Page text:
Learning a Sequence

I had been looking at predicting durations (or the intensity) to model price behavior and variance estimation.    As mentioned previously, the prevalent ACD models in the literature do poorly.   Before moving on to another topic wanted to revisit this, with an idea for future approach.

Here is a sample of durations for a high-frequency price series:

9.30, 0.26, 0.28, 4.21, 0.04, 0.21, 3.23, 0.04, 2.28, ...

I decided that rather than trying to regress for specific durations, where there are an infinite number of possible values (theoretically), transform this into a set of symbols so that there are a finite number of states say:

S1, S2, S3, ...

where S1 might represent durations in [0, 0.25], S8 durations in [3, 3.5], etc.   The sequence of states for the above durations might look like:

12 → 1 → 1 → 9 → 1 → 1 → 8 → 1 → 7 → 6 → 6 → 6 ...

This turned out to be useful.

SVM on a radial basis kernel did a much better job of predicting the next symbol (duration) in a sequence than the ACD models.   It was still not  a suitable level of prediction however.

The problem with SVM and related approaches in general is that you either need to have a problem that can easily be categorized in high dimensional linear vector space.  A big part of this is finding the kernel that will map your (usually) non-linear vectors into a linearly separable space.    Also, SVM is arguably better suited to binary classification as opposed to multinary classification.

In theory, an ANN with enough neurons can asymptotically approximate any function.  There are many problems in arriving at a general solution though:

  1. Calibration
    Standard techniques of backpropagation (essentially gradient descent) solve for a local optimum, which depends on the starting configuration.   A global optimum can be found with meta-heuristic approaches such as GAs, however, at significant computational cost.
  2. Overfitting
    It is very difficult to come up with networks that generalize.   Part of the success in doing this involves choosing training sets and configurations carefully.

Nevertheless, this may be an approach worth exploring.

Probabalistic Graph Models
As our duration pattern is essentially a transition from one state to the next, modeling as a probabalistic finite state machine appeals as model.  The idea with such an approach would be:

  1. empirically observe all chains of length ≤ some maximum
  2. determine the frequency of chains
  3. factorize into the smallest graph that reproduces those chains within some error

The chains, for instance:

A first approach to this problem is to consider whether can be modeled as a markovian state system.  It is, however, doubtful that the states {S1, S2, S3, …} can be modeled in a strictly markovian setting without the use of additional states.

For instance, is  P(S1|S2) the same as P(S1|S2, {prior states})?   The duration data shows dependence beyond the immediate prior state.    Therefore we have to expect that P(S1|S2, {S5,S1}) will differ from P(S1|S2, {S2,S3}), whereas in a markovian model, the probability of S1 can be conditioned purely on the prior state.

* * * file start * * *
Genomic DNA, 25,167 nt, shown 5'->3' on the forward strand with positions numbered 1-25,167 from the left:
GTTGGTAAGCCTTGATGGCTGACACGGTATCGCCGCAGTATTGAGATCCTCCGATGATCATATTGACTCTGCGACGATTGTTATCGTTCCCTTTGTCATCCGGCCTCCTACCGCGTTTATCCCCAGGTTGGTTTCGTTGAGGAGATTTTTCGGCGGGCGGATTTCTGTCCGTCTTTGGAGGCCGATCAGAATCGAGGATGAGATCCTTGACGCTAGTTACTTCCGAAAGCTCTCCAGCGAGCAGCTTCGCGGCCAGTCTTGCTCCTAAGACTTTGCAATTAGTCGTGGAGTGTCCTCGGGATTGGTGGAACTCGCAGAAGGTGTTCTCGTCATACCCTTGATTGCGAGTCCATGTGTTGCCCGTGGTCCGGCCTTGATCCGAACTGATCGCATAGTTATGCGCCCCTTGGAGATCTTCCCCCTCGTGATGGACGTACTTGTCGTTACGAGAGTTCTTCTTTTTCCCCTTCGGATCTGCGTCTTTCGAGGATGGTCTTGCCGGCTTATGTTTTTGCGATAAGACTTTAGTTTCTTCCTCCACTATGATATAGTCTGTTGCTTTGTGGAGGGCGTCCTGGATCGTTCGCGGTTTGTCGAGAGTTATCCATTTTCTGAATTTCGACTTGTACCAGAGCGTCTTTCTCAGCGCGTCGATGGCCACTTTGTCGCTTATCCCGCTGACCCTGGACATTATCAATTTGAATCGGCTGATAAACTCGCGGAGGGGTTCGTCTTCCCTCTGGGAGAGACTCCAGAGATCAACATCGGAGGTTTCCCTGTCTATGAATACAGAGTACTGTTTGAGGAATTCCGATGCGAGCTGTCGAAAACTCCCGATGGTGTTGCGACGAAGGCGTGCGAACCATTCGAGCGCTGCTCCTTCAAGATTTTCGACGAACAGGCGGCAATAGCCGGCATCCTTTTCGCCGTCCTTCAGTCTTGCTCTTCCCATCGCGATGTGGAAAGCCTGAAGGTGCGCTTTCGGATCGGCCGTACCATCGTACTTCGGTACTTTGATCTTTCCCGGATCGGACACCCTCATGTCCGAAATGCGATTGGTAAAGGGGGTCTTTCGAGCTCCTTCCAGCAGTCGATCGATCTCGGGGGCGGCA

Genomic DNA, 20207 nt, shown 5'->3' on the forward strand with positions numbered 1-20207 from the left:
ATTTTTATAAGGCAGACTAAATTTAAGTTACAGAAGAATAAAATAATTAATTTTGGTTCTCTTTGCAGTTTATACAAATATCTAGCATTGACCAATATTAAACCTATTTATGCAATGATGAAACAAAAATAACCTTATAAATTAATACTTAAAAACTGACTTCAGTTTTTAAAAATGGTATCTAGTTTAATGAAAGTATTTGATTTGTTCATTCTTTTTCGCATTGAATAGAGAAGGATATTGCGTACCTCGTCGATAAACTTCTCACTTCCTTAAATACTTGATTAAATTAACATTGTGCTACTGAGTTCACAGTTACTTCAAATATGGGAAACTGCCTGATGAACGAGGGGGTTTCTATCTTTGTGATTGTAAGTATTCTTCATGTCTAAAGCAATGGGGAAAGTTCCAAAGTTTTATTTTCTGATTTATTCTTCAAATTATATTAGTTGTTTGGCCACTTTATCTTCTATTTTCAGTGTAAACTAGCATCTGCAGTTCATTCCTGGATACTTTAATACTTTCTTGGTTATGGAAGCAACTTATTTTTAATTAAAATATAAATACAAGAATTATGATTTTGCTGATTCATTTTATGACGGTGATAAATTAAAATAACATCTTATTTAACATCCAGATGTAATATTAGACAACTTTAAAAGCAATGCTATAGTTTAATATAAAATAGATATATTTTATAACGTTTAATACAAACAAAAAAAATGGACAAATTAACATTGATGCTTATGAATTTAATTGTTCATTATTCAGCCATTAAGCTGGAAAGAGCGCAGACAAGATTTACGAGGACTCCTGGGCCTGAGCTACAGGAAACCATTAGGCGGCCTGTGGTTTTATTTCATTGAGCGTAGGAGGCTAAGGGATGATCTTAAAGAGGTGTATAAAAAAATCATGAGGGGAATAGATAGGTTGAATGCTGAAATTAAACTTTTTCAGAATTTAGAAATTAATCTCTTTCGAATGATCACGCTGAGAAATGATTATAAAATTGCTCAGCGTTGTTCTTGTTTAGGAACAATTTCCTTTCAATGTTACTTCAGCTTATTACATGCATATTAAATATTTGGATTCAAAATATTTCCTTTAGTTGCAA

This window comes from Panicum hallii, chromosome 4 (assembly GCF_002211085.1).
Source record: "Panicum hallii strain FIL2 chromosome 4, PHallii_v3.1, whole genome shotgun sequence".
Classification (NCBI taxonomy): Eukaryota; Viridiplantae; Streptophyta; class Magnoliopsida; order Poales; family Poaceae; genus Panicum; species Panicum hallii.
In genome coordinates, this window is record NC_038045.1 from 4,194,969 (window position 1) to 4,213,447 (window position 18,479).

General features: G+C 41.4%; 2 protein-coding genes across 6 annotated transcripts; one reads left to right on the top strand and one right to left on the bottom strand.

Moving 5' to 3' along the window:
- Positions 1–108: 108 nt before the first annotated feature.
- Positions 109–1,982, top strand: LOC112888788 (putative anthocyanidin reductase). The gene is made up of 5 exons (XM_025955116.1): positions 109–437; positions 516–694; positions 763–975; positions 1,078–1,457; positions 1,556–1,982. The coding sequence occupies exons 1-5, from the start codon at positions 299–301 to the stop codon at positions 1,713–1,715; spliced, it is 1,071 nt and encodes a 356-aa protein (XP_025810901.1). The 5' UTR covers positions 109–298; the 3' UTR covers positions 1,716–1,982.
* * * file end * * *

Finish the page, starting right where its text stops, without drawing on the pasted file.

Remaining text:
Such a markovian system might look like:

The HMM (Hidden Markov Model) combats this assumption by assuming that there is a hidden markovian process (usually with more states than the observed state system).   One can easily prove that a HMM of infinite size can exactly model all possible state chains (sequences) amongst a finite set of states.   Of course we are interested in a much smaller model that can reproduce most of the observed chains with limited error.

Here is a sample structure, where the black lines are edges between hidden states and the red edges indicate correspondence between hidden state and observed state.   The red edges are not traversed:

Aliasing Issues
Remember that we have arbitrarily subdivided durations (which are continuous) into N discrete states.   The idea was that the difference between say 0.25 seconds and 0.22 seconds is not important for our purposes.   One would think that less granular states will allow for  easier modeling of the state sequence.

The problem is that we are dividing these discretely.   We run into an aliasing problem where a specific duration partially belongs to the set represented by S(i) and S(i+1).   For instance for a sequence of length 3 we have 4 possible true state paths, each with associated probability.   Without compensating for aliasing we see the states (naively):

With aliasing we have the following possibilities:

As our path length approaches N, we will have 2^(N-1) possible paths.  One possible implementation of this is train with the M highest probability paths.

Fuzzy HMM
Aliasing is a kind of fuzzy set membership.   Aside from aliasing there are a number of reasons why we should consider fuzzy state membership:

  1. The data may be noisy, obscuring the pattern
  2. Discretisation error (aliasing)

Not surprisingly, other people have thought of fuzzy state membership in the context of HMM.   There are multiple fuzzy HMM models.   To be investigated …


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Filed under machine-learning, volatility

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